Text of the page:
Like its North American counterpart New York City, there are pockets of poverty within the affluence. Nonetheless the growth and development that have been experienced since the late 1990s continue to transform this diverse and vibrant metropolis into an important South American hub and destination for those looking to find new avenues for investments or a change of lifestyle. Here are just some of the most interesting and exciting neighborhoods and attractions.
This is the traditional barrio that has been largely restored to reflect the classic Spanish Colonial style of the city. As a part of the original Spanish settlement, the cobblestone streets, multicolored houses and mysterious hidden courtyards and gardens harken you back to a more romantic time.
Las Peñas is also the location for the most prominent tourist site in the city-the Cerro Santa Ana. The 444 steps up to the top of the hill are filled with a variety of artisans, shops, restaurants, and cafes.
Once you have arrived at the summit you are greeted by the Faro de Santa Ana – a 59 foot lighthouse and the Naval Museum; the latter contains some of the cannon used to defend the city from pirate attacks in times past.
Perhaps one of the most ambitious restoration projects through South and Central America, this was the brainchild of the former president of Ecuador, León Febres-Cordero Ribadeneyra whose vision was to revitalize the commercial district of Guayaquil as a place that could be enjoyed by visitors while retaining the dynamic functionality of a 21st century business center.
The Donors’ Pavilion marks the contributions made by Ecuadorians to the revitalization of the country’s largest city and acts as a kind of center point to the entire project. Next to the Pavilion is South America’s first IMAX theater, aptly named the Malecon 2000.
Along the 2.5 kilometer stretch of boardwalk, visitors can enjoy a variety of open spaces, restaurants, shops and the Chamber Rotunda, playgrounds and rest areas and the Jardines del Malecón whose multicolored floral displays have become a source of pride and delight to both locals and visitors who experience Guayaquil’s resurgence and transformation from a Spanish shipping hub to a vibrant and prosperous community fit for the 21st century and beyond.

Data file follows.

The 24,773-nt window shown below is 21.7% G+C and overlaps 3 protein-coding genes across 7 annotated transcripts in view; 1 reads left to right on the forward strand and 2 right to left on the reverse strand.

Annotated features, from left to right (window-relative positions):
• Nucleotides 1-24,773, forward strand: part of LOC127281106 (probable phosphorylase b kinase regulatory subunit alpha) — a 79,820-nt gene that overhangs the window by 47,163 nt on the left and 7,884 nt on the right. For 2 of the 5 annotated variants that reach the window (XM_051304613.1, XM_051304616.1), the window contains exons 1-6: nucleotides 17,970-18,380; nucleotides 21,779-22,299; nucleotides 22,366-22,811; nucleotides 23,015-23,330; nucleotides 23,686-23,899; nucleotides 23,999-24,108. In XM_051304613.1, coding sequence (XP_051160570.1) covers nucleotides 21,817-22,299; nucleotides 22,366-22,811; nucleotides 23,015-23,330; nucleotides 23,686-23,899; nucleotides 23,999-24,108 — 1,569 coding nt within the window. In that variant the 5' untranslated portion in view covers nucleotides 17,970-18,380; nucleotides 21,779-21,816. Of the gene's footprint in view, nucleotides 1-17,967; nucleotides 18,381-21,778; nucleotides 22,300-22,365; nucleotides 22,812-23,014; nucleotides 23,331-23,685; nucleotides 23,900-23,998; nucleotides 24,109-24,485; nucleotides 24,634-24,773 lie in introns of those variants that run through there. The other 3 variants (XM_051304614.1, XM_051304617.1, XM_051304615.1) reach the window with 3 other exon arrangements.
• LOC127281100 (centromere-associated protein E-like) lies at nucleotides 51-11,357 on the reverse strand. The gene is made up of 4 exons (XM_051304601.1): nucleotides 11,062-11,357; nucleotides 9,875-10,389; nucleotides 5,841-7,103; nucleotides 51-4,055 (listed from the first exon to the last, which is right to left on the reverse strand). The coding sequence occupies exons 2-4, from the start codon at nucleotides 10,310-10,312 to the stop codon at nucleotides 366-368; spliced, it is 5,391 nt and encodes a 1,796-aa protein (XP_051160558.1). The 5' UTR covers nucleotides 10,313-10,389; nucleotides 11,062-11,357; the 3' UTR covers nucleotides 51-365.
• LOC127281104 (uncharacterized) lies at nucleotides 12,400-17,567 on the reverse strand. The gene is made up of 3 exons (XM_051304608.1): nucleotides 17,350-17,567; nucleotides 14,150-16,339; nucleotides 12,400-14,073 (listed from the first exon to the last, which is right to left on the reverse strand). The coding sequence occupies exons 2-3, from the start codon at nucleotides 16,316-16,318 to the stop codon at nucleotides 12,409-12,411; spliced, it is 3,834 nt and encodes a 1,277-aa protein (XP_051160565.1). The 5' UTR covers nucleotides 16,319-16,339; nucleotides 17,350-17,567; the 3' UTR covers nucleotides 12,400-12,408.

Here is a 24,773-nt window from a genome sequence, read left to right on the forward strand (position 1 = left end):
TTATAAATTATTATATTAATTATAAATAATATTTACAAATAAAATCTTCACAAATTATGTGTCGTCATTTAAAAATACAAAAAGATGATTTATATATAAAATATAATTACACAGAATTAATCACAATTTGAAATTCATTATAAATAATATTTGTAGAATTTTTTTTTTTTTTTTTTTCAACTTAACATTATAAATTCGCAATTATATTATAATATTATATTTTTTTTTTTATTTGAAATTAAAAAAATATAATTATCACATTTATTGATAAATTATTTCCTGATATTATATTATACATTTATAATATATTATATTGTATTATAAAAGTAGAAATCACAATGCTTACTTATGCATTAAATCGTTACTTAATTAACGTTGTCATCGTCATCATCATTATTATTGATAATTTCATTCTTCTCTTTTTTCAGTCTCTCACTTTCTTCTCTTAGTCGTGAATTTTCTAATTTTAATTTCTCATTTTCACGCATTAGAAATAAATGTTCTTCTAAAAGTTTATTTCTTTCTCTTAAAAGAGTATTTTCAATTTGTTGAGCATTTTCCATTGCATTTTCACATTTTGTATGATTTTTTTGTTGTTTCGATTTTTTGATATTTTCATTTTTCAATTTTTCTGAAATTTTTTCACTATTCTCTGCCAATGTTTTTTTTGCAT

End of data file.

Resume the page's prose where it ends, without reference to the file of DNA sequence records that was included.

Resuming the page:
The Museo Antropológico y de Arte Contemporáneo can be found at the end of the river walk and is an excellent place for a first time visitor to be exposed to fine examples of Ecuadorian art and gain an understanding of the unique social history of this South American jewel.
Parque de las Iguanas
The actual name of the park is Parque Bolivar (also known as Parque Seminario) but for reasons that become immediately obvious to anyone visiting it, “park of the iguanas” is certainly an appropriate nickname. This may well be the only location in a major city where these land lizards, some of which can be more than three feet in length, reside in abundance. Ironically, some of the best hotels in the city surround the park. On the west side, the Municipal Museum is home to ancient Incan relics from one of the earliest cultural groups that inhabited what is now Ecuador, the Valdiva tribe.
Guayaquil has long been known as the jumping-off point for tours to the Galapagos archipelago. There are a wide selection of tours and tour operators that offer an opportunity to visit one of the most unique and naturally diverse locations on Earth. Having this kind of access to the land of Darwin makes conducting your own explorations both convenient and more affordable.
Expats Have Lots of Living and Employment Options
For those considering Guayaquil as a potential location to retire or move to, it is important to keep in mind that like its North American counterpart, New York City, this is a textbook example of big city living. Obviously prices in the better parts of the city are significantly higher than those outside the city center. Are you moving with a family? Retiring? Relocating for work? These are all questions that should factor into your choice along with budget and security.